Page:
In 1983, the high court ruled judges can't jail someone because they're too poor to pay their fines and fees. But an NPR investigation found judges still use jail time as punishment for non-payment.
When you think of the iconic images of New York City, certainly the yellow taxi cab comes to mind. It makes sense - NYC makes up 40 percent of the for-hire vehicle industry's business in the United States. It's why Michael Ibrahim, CEO of a startup called Whisk, thinks his business couldn't have gotten started anywhere else.
Unlike other phone apps with on-demand car services (think Uber or Lyft), Whisk doesn't deal in recruiting drivers to be part of its service. Instead, it serves as a platform for users to locate the nearest black car or livery business vehicles. Also, unlike its competitors, users can watch their ride fare in real time on their phone, not unlike riding in a yellow taxi.
Ibrahim says that working with multiple businesses that offer cars for hire allows Whisk to avoid a common problem found in other ride-sharing programs:
"There’s actually a predicative problem about knowing where rides are going to come from at what time and helping to deploy drivers. And what we get, because of our model, is we have all these partners that are helping us do it."
The recent FDA approval of an HPV test to screen for cervical cancer has ignited debate among doctors. Some say the viral test will catch cancers earlier. Others warn it increases needless biopsies.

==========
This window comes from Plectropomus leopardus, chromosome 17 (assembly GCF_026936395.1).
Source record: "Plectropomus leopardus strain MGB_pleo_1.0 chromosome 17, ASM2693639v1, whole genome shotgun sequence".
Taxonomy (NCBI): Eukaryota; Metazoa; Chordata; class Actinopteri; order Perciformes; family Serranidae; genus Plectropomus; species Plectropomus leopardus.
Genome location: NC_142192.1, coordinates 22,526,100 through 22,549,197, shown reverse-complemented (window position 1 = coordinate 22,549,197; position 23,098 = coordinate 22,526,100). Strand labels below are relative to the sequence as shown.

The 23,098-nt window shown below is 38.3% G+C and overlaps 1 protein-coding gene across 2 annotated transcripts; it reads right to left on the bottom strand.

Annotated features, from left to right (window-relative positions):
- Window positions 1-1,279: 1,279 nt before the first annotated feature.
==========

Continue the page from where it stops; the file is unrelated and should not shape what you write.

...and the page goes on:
Legal pot sales are growing in Colorado, and the state has a marijuana DUI blood standard for drivers. But without a pot breathalyzer, it's hard to measure how high someone is.
Hoboken, N.J., has experienced several major floods since Hurricane Sandy. Mayor Dawn Zimmer says her city isn't waiting to prepare for the effects of climate change.
The plastic beads in some face soaps look a lot like fish food when they end up in the water. Two states are close to banning the beads, which researchers say can spread toxins through the food chain.
Coffee prices have spiked this year because of drought in Brazil and a disease that's crippling coffee production in parts of Central America. Coffee traders says prices could rise to $3 a pound.
Many of sports history's greatest athletes never led their teams to a championship victory. So why should it be a requirement for basketball stars today?